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Gluten Gut: Gluten-free movement growing in popularity

MILWAUKEE (WITI) -- In the pristine kitchen of her home on Milwaukee’s East Side,  Sarah Nielsen whips up a batch of biscuits and pot of potato soup.  The meal for a visiting news crew is delicious, hearty and like everything made in Sarah’s kitchen for the past five years, it’s gluten-free.

The gluten-free movement (or G-free as those in it say) is growing in popularity as more people discover digestive problems encountered from gluten, a protein found in wheat, barley and rye.

Nielsen has Celiac disease -- a condition that affects an estimated one percent of the population.  She must eschew all products that contain wheat or suffer the consequences which can include gut aches, acid reflux, cramps and a generally “foggy “ mental state.

A Milwaukee cardiologist, Dr. William Davis, argues that everyone (not just those with Celiac) should avoid wheat.  In his best-selling book, “Wheat Belly," Davis argues that the wheat of the last 40 years has been genetically modified in a dangerous way.  He contends in a move to increase wheat production, the plant has changed in such a way that it’s unhealthy to consume.  Davis advises his patients to cut out wheat altogether.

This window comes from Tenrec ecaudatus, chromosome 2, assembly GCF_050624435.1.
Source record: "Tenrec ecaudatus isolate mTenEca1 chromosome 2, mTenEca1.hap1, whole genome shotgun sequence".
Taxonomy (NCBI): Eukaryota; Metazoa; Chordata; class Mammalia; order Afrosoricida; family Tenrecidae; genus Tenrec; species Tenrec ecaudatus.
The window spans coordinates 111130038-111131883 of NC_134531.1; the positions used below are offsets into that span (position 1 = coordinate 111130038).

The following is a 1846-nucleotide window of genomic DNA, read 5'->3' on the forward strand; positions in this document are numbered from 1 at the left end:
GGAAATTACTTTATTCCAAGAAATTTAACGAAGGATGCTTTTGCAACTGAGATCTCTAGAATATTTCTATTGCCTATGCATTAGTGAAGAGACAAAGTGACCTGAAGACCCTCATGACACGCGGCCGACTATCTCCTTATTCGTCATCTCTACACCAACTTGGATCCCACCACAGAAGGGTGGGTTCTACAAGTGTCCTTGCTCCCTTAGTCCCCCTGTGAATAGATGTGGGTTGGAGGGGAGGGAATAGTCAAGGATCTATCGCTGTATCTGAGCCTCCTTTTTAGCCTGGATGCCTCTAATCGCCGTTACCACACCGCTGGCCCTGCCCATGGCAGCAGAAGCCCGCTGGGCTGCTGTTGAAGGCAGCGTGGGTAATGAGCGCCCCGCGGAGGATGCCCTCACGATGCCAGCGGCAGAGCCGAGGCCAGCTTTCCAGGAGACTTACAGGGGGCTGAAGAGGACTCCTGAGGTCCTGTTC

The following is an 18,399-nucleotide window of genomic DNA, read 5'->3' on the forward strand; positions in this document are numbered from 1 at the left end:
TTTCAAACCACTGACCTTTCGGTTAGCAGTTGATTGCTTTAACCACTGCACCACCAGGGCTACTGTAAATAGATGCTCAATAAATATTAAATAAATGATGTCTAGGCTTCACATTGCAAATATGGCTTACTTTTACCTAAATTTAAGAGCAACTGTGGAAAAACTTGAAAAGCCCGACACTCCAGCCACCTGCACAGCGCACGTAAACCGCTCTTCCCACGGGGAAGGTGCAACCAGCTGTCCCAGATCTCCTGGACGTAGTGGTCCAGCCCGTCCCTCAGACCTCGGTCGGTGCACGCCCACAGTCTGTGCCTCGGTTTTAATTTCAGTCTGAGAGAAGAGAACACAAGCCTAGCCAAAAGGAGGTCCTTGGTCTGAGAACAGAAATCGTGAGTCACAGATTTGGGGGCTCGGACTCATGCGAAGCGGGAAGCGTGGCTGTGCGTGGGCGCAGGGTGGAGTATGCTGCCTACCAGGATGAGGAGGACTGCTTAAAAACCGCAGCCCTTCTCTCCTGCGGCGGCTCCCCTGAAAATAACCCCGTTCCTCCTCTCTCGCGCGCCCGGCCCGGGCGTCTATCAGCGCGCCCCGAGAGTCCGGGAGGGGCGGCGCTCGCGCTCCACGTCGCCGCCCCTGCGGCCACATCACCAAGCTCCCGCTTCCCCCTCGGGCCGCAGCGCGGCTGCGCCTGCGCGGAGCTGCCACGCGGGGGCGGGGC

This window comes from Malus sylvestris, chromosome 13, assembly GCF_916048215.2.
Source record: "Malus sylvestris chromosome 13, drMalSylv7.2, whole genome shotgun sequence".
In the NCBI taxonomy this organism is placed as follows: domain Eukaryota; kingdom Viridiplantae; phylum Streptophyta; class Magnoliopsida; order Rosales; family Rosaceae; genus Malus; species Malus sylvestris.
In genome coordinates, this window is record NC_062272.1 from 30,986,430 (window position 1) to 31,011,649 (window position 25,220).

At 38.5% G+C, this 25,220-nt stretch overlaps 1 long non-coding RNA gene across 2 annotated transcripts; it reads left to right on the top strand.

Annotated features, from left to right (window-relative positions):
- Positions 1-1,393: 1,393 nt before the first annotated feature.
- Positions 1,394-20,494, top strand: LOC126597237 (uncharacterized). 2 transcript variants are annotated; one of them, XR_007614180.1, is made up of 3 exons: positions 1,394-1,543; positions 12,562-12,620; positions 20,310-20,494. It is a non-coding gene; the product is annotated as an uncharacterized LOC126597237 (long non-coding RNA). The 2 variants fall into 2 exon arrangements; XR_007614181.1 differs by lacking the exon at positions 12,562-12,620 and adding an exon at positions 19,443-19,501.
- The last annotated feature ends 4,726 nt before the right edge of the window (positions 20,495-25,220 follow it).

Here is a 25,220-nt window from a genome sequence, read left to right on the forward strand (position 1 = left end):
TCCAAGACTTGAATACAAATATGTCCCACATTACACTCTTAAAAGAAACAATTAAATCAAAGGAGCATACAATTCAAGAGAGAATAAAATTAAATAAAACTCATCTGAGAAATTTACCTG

Below is FOX6's Ted Perry's full interview with Dr. William Davis: 

The wheat industry takes issue with Davis’ contention that wheat is unhealthy.  In a statement to FOX6 News,  the Grain Foods Foundation writes, “The genetic components of wheat have not changed in 10,000 years. While some modern wheat plants are shorter than their ancestors – so they require less energy to grow and produce grain – the genetic makeup of wheat remains the same. Likewise, there is no genetically engineered wheat in the food system."

READ IT: Grain Foods Foundation response to Wheat Belly

Davis stands by his position and advises people to give themselves a chance to see for themselves.  He suggests cutting out all wheat, barley and rye which is not easy to do at first.  Any trip to the grocery store will show you how many products contain wheat -- and not just the obvious ones.

While the experts debate the merits/dangers of wheat, Sarah Nielsen just knows she’s never felt better. In the last five years since being diagnosed, she’s learned which restaurants are good for the G-free crowd and what recipes work in her own kitchen. She’s started a website to help others navigate the gluten-free world.

You can learn more about that by clicking here:

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